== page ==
In a big and detailed article the ‘Foreign Policy’ analyzes the new balance of power in Eurasia (map). There is a lot of propaganda that “America is strong”, but the issue and the above analysis indicate that the United States understood – their dominance on the Big Island, as the Anglo-Saxons call Eurasia, was under attack by the joint forces of the countries of the vast continent, which no longer wants to live under military-political and financial-economic control of Washington. And despite all the bravado of the author of the magazine, he understands that the fading United States will be forced to leave Eurasia for good, otherwise they will simply be thrown out.
Here are the highlights of ‘The Battle for Eurasia’ article:
…All the great conflicts of the modern era have been contests over Eurasia, where dueling coalitions have clashed for dominance of that supercontinent and its surrounding oceans. Indeed, the American Century has been the Eurasian Century: Washington’s vital task as a superpower has been keeping the world in balance by keeping Eurasia divided. Now the United States is again leading a coalition of democratic allies on Eurasia’s margins against a group of centrally located rivals — while crucial swing states maneuver for advantage.
Countries such as Turkey, Saudi Arabia, and India have a critical role in this era of rivalry, thanks to the geography they occupy and the clout they wield. In many cases, these powers are determined to play both sides. Containing the Eurasian challenge will involve strengthening the bonds within and between the United States’ alliance networks. Yet what makes the current moment so daunting is that opportunistic swing states will also shape the fight between Fortress Eurasia and the free world.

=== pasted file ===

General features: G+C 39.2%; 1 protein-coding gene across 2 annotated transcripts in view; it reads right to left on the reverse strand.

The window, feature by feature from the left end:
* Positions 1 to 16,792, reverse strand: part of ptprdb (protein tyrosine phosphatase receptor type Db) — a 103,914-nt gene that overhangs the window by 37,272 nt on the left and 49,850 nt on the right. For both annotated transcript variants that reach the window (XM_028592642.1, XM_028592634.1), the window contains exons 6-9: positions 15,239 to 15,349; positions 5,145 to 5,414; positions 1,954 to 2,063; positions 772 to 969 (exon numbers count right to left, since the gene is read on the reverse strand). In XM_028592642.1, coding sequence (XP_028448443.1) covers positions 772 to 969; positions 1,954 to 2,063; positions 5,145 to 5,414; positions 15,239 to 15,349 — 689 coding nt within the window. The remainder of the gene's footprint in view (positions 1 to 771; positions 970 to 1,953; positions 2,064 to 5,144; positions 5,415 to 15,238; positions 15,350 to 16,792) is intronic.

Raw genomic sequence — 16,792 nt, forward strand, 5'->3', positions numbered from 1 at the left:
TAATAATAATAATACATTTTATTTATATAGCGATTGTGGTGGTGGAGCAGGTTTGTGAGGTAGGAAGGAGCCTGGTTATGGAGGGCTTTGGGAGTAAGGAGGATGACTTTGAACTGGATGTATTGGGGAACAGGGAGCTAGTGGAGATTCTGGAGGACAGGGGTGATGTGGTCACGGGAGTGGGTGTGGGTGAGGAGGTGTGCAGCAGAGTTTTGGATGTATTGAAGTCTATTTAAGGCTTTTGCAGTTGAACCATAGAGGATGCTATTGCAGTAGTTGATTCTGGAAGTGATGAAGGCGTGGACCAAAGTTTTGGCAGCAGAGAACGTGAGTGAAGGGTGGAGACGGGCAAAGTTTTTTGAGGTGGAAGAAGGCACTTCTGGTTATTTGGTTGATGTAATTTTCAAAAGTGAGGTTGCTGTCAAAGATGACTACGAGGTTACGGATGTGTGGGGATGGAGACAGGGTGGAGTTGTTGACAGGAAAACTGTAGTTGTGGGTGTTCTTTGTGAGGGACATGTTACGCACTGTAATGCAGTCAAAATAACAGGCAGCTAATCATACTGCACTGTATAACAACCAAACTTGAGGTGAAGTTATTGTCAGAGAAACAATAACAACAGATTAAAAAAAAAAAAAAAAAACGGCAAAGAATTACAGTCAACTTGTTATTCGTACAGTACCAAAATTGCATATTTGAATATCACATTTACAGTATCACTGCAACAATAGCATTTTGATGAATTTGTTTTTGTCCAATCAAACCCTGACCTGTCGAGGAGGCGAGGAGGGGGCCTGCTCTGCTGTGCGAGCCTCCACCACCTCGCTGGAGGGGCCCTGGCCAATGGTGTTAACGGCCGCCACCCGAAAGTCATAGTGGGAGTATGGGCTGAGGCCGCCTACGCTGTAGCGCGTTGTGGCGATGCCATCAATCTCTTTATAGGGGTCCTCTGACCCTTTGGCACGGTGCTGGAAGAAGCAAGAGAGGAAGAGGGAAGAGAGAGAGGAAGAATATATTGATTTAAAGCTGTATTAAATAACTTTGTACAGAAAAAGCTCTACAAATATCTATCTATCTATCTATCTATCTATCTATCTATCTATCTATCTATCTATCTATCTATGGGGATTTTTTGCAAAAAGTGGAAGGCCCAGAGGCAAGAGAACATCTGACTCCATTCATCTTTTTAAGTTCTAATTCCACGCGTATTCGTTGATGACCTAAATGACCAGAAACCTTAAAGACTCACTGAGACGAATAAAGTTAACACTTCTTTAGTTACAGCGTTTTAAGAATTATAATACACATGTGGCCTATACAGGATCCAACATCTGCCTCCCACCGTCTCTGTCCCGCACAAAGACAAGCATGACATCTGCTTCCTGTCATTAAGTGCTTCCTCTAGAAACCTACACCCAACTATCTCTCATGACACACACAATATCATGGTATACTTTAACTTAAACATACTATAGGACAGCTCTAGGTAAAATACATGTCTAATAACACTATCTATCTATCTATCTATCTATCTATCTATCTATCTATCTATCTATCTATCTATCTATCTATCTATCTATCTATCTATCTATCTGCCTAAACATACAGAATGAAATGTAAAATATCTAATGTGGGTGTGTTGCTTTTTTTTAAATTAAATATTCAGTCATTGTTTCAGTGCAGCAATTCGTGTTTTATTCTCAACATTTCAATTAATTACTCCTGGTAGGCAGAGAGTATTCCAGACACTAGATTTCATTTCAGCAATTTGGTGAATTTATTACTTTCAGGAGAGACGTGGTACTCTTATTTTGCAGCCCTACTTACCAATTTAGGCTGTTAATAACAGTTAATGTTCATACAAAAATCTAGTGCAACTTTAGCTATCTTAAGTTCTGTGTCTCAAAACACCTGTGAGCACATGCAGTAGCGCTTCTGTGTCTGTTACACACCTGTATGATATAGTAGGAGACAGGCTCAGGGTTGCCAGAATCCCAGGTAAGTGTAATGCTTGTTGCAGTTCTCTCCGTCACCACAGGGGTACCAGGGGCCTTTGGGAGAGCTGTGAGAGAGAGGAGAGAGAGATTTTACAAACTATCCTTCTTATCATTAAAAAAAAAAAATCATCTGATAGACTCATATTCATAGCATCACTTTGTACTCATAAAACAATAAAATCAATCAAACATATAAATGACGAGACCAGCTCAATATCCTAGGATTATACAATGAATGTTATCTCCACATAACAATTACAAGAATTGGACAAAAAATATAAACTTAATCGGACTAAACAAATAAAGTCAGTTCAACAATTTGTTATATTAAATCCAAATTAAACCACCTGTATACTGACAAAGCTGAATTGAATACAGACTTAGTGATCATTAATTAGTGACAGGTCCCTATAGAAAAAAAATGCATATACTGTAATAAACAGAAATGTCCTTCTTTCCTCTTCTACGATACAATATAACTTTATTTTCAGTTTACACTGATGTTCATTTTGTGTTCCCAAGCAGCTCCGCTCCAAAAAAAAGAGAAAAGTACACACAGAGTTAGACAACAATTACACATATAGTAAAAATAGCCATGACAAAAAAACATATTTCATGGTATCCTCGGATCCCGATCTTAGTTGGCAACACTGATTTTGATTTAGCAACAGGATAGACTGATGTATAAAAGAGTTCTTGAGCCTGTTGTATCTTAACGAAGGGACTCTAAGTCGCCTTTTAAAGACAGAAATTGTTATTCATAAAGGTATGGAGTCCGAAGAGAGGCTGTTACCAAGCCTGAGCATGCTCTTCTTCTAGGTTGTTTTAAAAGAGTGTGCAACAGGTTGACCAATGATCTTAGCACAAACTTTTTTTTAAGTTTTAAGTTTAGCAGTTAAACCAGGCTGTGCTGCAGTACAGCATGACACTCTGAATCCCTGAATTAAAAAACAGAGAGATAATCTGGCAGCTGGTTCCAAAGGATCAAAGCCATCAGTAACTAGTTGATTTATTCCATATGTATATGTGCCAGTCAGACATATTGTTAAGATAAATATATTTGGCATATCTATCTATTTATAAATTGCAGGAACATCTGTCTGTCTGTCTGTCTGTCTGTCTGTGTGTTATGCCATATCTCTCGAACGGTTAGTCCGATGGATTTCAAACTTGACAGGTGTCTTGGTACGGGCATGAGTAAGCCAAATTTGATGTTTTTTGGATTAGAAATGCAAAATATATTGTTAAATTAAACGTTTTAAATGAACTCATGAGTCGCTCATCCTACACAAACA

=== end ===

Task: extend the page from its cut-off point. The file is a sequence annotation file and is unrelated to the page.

Eurasia has long been the world’s key strategic shatter zone because it is where the richest and most powerful countries — the United States excepted — are located. And since the early 20th century, this sprawling supercontinent has seen vicious brawls for geopolitical primacy.
The specifics change, but the basic clash — between those who seek to rule Eurasia and those, including the overseas superpower, who oppose them — endures.
After their Cold War victory, Washington and its friends were preeminent in all of Eurasia’s key subregions: Europe, East Asia, and the Middle East. Yet challenges have since reemerged from rivals that have increasingly coalesced around their shared hostility to the status quo. And just as major crises often speed up history, the Russia-Ukraine war is accelerating the rise of a new Eurasian bloc.
Russia, China, Iran, and North Korea all seek to overturn the balance of power and view the United States as the main obstacle.
Democracies in Asia have supported Ukraine and sanctioned Russia for fear that successful aggression in one region may encourage deadly adventures in others. Countries linked by liberal values and support for the U.S.-led international order are strengthening their defenses from Eastern Europe to the Western Pacific, and they are rethinking economic and technological ties to the tyrannies in Moscow and Beijing. What U.S. President Joe Biden calls the “free world” is again taking shape. So, unfortunately, is an autocratic coalition.
All are located within Eurasia and enjoy proximity, if not contiguity, with at least one other revisionist state. As the Russia-Ukraine war heightens global tensions, these autocracies are drawing together, for self-protection and strategic profit.
A Eurasian bloc is cohering militarily, as the war fosters overlapping and increasingly ambitious defense ties. Russia’s military relationship with North Korea has become a two-way street, as Pyongyang sells Moscow badly needed artillery ammunition. Russia and Iran, meanwhile, are building what CIA Director William Burns calls a “full-fledged defense partnership.” That partnership involves transfers of drones, artillery, and, reportedly, missiles that have strengthened Russia on battlefields in Ukraine; it may presage the transfer of advanced Su-35 fighter aircraft, air defense systems, or ballistic missile technology, which would make Tehran a tougher enemy for the United States and Israel.